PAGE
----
Eventually I became involved with this massive project as an oakum spinner, (the pine tar-soaked hemp substance that was used to pound in between the wooden frames). The demand for spun oakum supply was so great that the corkers couldn't keep enough on hand.

Juliet and I showed up to the shipyard one afternoon, to receive our tutelage on how to spin oakum. The staccato tap-tap-tap of mallets on frames could be heard from blocks away. I watched for a while, transfixed by the synchronized formula of the corkers routine. They worked as one and yet individually; stretching out the strands of oakum and twisting it together between their finger tips as they fit it into the grooves...always just slightly ahead of the caulking iron and rapping mallet.  I could finally understand why my husband had been coming home with cuts and bruises on his finger tips. (He eventually wrapped his threading fingers in electrician's tape to relieve the pain of a mis-fire with the mallet).

We met the elderly shipwright who was to instruct us in the art of spinning oakum. He patiently demonstrated how to stretch and spin the fibers without tearing the strands. I quickly found that what looked like an easy, monotonous task was in fact, a rather tricky technique. I also learned that old corkers are very particular about how they like their oakum to arrive. "spun like cotton candy" seemed to be the best description. I won't say that the old masters are divas exactly, but I will allow that they do exhibit some very diva-like characteristics when it comes to their trade!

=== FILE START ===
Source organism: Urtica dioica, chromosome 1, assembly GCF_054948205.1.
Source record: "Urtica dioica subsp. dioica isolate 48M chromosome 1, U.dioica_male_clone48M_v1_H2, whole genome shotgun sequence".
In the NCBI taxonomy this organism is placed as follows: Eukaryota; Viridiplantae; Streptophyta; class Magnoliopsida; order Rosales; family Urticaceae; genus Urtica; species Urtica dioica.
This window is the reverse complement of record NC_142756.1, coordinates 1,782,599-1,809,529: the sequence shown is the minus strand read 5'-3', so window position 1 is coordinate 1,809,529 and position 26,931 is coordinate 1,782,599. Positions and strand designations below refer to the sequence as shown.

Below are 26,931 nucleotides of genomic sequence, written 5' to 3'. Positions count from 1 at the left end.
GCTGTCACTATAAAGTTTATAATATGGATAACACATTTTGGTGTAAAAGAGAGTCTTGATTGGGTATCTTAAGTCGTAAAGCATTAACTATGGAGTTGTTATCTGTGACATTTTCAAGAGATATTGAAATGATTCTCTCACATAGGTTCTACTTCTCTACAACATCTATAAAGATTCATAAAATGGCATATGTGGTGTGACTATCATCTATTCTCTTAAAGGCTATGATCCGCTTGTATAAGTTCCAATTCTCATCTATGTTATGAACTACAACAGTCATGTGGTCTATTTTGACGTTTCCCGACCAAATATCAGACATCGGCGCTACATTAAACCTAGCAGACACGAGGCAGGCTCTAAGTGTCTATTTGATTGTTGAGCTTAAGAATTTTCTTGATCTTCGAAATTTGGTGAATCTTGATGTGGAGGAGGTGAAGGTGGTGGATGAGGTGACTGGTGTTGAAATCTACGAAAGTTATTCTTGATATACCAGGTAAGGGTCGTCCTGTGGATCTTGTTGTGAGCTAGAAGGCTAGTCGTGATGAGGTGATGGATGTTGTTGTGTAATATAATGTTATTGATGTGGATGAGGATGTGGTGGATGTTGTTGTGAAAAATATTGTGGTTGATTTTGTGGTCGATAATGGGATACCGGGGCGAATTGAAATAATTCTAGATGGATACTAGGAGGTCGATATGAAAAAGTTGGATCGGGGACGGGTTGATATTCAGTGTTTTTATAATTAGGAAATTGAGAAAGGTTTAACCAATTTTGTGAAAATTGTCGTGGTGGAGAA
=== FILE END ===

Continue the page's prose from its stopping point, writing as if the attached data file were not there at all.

oakum arrives compactly rolled in these bales.
the oakum is pulled apart in the way wool is carded.



The separated strands are carefully stretched.
the elongated strand of oakum is spun against the knee.

It was a humbling experience to work under the supervision and parameters of these old masters. They did not suffer second-rate products happily. The senior corker was a rather fussy gentleman who had pretty strict requirements of his oakum. I balked at what I perceived as micro-management, but gradually began to appreciate his criticism. He was after all, making the effort to help me improve my skills.  Eventually, I got the hang of it, and received some perverse satisfaction upon hearing that the old guys out on the scaffolding were specifically requesting my bundles of spun oakum.